A little part of a big piece of Baltimore history comes back to life tonight at the Baltimore Museum of Industry. At a reception for invited guests, the museum will unveil "Making Music: The Holzapfel Violin Shop." The exhibit, which is devoted to the 90-year history (1898-1988) of what was probably Baltimore's most important instrument factory and best-known repair shop, opens to the public tomorrow.
It was at this factory, which manufactured mandolins and guitars and other instruments, as well as violins, that Carl Holzapfel Sr. perfected the 12-string guitar that made a musical revolution possible. Most of the great early bluesmen -- including Big Bill Broonzy, Leadbelly and the young Muddy Waters, whose innovations were to help make rock 'n' roll possible -- played Holzapfel guitars.
But the exhibit was made possible by the man who will perform at the reception tonight -- the renowned classical cellist Stephen Kates. Kates and his wife, Mary Louise, who live near Annapolis, bought the shop -- a four-floor building in West Baltimore -- and its contents three years ago from Ruby Holzapfel, the widow of Carl Holzapfel Jr. The shop, which was founded in 1898 by Carl Holzapfel Sr. to cater to the city's music-loving and -playing German-American population, and to serve Peabody students and faculty, closed in 1988 when Carl Jr. died.
The Kateses have donated to the museum the shop's instrument-making machines and many of the forms that were used to mold wood, as well as hundreds of the thousands of instruments that remained in the shop.
"Stephen has a love of fine wood and of bringing old instruments back to life," says Mrs. Kates, an interior designer, in explaining why she and her husband bought the shop. "I was fascinated by the decorative arts aspect of a lot of the things that remained in the shop. For each of us it was like discovering the world's biggest diamond."
Mrs. Holzapfel had interviewed buyers for the shop for three years before the Kateses contacted her.
"I love Baltimore and I hate to see things pass away," says Mrs. Holzapfel, now in her 80s. "I had hoped Stephen could continue the business, but I can understand that that was impossible. I think he's done the best he can [in giving the machines to the museum]."
The historic value of the shop, which was nationally known for its guitars and Neapolitan mandolins, is incalculable, says the well-known New York guitar maker Tom Humphreys.
"I'd call it the greatest guitar find of the 20th century," says Mr. Humphreys, who explored the shop with Mr. Kates two years ago. "For a guitarist to see the upstairs of that shop, where instruments were actually made, could be likened to discovering the Dead Sea Scrolls."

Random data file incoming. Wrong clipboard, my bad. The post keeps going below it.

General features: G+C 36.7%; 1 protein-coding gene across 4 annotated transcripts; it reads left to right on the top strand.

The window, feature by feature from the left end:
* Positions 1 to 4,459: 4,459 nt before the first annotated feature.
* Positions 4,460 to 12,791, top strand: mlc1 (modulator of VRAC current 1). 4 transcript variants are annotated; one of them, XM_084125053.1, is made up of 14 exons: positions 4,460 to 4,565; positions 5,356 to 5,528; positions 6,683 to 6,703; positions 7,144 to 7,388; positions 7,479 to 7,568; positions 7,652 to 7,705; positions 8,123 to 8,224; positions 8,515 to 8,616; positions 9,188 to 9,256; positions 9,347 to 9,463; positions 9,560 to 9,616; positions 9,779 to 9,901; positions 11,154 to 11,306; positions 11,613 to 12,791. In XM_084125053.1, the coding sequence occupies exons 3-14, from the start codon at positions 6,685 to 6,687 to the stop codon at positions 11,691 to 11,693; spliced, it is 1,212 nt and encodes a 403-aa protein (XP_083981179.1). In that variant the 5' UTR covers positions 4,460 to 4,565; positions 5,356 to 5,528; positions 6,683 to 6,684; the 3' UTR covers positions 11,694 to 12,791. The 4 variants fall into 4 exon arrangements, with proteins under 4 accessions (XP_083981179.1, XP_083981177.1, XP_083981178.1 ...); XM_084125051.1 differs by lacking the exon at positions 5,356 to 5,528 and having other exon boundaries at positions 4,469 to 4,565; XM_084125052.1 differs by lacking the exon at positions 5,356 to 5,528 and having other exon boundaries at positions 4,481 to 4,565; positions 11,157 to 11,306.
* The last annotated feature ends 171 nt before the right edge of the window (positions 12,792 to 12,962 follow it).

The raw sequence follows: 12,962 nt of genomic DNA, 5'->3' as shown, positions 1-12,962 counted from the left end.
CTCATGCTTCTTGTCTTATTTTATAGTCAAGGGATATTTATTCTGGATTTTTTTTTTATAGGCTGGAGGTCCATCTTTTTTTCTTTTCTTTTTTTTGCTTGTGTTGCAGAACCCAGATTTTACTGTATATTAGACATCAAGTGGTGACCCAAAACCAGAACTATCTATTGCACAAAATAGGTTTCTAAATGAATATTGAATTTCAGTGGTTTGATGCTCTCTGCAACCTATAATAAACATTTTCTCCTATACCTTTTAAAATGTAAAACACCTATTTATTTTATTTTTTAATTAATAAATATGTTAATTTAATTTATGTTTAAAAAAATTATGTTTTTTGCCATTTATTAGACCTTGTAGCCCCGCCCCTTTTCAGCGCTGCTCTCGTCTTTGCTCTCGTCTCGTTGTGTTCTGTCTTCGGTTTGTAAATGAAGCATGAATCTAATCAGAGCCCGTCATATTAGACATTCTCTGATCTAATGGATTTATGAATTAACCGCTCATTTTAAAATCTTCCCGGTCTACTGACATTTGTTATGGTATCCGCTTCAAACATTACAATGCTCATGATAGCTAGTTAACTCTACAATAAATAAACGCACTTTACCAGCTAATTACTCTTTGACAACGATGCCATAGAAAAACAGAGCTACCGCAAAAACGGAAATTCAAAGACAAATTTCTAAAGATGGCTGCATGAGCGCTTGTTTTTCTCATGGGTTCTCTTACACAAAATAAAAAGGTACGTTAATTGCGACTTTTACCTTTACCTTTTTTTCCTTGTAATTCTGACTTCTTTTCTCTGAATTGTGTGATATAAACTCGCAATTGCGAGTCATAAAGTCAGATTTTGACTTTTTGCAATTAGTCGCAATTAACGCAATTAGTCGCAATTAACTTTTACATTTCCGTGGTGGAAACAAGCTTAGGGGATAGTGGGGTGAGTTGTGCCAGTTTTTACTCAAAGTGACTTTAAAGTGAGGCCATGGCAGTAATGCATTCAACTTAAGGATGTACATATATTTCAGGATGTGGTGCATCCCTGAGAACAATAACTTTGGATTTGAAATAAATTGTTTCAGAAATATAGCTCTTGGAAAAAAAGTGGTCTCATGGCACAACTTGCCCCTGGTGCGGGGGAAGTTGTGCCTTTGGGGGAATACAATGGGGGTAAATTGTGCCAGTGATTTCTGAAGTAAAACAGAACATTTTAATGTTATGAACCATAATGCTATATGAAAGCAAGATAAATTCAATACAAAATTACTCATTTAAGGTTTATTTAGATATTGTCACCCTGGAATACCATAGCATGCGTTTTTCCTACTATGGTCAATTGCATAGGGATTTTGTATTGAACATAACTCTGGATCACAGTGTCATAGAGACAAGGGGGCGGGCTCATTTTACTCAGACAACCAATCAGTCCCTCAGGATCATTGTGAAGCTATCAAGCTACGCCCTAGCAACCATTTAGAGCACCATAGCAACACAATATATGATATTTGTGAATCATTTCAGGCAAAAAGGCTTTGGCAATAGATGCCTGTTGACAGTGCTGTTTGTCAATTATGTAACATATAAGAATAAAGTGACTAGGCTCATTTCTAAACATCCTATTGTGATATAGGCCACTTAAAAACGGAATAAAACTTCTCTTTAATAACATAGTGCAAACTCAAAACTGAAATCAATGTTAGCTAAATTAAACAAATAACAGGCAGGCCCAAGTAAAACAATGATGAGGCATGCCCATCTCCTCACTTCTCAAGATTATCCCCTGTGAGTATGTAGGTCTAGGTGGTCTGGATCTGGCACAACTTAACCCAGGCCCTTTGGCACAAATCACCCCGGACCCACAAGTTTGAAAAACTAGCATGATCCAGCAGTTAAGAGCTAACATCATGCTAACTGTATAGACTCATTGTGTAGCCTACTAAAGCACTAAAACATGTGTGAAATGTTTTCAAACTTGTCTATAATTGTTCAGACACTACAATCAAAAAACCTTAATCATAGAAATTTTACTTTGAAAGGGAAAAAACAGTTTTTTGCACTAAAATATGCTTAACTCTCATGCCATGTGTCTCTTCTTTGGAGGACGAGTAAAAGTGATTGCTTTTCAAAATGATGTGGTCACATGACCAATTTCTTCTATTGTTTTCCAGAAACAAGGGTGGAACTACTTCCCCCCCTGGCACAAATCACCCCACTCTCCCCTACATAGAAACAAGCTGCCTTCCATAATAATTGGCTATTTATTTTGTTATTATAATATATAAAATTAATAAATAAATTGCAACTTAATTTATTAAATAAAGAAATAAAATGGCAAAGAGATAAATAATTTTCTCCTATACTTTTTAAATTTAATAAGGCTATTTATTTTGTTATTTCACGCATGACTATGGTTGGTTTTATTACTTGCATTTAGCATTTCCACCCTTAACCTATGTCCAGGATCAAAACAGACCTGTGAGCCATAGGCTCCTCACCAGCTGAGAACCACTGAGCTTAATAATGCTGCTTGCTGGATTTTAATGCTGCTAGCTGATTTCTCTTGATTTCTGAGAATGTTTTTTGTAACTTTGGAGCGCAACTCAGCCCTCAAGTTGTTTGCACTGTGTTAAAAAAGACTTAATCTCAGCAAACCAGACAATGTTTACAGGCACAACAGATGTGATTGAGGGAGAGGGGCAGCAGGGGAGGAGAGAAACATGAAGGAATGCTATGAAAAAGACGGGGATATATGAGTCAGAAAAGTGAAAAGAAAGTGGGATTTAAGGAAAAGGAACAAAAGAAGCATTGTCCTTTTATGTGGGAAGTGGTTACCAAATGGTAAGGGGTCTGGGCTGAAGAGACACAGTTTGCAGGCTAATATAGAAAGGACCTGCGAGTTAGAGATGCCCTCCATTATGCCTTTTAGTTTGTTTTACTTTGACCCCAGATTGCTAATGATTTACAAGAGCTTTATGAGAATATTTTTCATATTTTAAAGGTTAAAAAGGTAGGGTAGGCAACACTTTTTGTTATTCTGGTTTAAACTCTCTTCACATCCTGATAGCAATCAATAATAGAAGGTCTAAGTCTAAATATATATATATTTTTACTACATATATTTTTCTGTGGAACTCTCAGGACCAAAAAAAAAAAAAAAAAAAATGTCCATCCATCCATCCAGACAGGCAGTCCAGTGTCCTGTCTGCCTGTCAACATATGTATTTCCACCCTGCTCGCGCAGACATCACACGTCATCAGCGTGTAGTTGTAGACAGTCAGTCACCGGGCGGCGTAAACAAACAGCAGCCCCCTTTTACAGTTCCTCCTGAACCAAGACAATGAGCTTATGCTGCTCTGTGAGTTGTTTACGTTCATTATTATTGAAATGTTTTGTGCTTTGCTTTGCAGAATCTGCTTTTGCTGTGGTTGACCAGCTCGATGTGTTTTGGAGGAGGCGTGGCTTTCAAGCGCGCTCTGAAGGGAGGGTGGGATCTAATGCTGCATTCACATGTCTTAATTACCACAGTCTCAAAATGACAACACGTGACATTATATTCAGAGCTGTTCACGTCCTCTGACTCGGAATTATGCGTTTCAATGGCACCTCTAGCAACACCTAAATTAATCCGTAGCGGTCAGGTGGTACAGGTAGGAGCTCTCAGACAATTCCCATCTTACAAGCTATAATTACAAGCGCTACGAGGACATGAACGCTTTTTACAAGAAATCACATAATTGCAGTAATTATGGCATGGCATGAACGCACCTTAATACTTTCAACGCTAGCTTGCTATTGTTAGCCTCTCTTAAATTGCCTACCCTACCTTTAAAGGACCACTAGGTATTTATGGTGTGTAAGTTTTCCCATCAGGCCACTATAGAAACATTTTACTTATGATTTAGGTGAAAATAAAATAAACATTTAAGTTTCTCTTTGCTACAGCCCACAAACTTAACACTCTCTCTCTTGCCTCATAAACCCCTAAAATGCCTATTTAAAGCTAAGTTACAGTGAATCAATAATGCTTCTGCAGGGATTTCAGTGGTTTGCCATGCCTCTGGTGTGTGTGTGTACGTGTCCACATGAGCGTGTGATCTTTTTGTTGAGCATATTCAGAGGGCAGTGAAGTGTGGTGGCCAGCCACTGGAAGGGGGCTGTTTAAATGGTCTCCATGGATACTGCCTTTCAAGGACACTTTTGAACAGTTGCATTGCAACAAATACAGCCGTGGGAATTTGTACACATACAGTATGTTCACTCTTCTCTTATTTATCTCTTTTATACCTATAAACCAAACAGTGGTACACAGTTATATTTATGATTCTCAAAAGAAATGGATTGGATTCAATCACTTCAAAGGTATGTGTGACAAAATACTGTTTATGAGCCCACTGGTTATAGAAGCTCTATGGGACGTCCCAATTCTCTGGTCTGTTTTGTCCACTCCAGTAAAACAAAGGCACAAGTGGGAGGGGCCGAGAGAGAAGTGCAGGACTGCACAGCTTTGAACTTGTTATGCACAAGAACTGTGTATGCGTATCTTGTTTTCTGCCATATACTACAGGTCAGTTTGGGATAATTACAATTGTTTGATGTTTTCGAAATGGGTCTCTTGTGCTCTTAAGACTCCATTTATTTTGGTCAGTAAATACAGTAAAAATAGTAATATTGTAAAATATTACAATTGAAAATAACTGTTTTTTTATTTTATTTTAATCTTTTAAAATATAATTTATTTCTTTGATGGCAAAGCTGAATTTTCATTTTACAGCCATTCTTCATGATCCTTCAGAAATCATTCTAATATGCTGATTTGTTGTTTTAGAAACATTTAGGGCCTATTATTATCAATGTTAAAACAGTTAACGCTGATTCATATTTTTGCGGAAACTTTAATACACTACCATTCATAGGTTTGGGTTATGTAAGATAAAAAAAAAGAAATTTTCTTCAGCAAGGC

Dennis Zembala, Museum of Industry director, is only slightly more circumspect.
"Since the museum opened in 1981 this -- the gift of an essentially complete shop -- has happened only two or three times before," Mr. Zembala says. "It's important because the shop's a symbol of an important aspect of Baltimore, instrument making, that's been almost completely forgotten. Because Baltimore was a major port, it was possible to import easily ebony, mahogany and rosewood; and its proximity to the hardwood Appalachian forests made available the maple, hickory and oak also necessary for fine instruments."
The reason Humpreys and others have been so impressed by seeing the contents of the shop was that the basement, where much of the heavy machinery was located and the wood was stored, and the upstairs, where the instruments were made, had been mostly untouched since the beginning of the Depression.
"It was like entering King Tut's tomb," Stephen Kates says of the first time he saw the upstairs of the shop. "There were newspapers on the table from 1929 -- it was as if more than 70 years had disappeared in a time warp."
When Kates returned to the shop with his wife, he found hundreds of violins, guitars, mandolins and cellos -- many of them in working condition or capable of being restored. He also found: two Victrolas in working condition; a player piano on the first floor and a hand-carved piano on the third that was, amazingly, still in tune; several valuable violins -- some of them made by well-known 17th- and 18th-century makers; barrels of instrument parts; and rare woods, including a 150-pound log of ebony of a kind that became extinct decades ago.
That the three upper floors at Holzapfel's went largely unused was caused by a variety of factors. One reason, of course, was the Depression. Another was that the turtle-backed Neapolitan mandolin, which had been the mainstay of Carl Sr.'s factory, had been outmoded by the sturdier, more powerful flat-backed mandolin introduced by the Gibson company. But the most important was probably that people had begun turning on the radio or playing the phonograph when they wanted to hear music, instead of playing it themselves.
Carl Holzapfel Sr. went on making instruments until his death in 1963 at the age of 89.
Carl Jr. continued to repair instruments until his death at the age of 83 in 1988.
But mass-production at the shop was dead long before either of them.
"Baltimore has not had a major instrument-making shop in a long time," Stephen Kates says. "I wish we could have reopened the shop ourselves, but in a way this gift from Mary Louise and myself returns Holzapfel's to the city of Baltimore."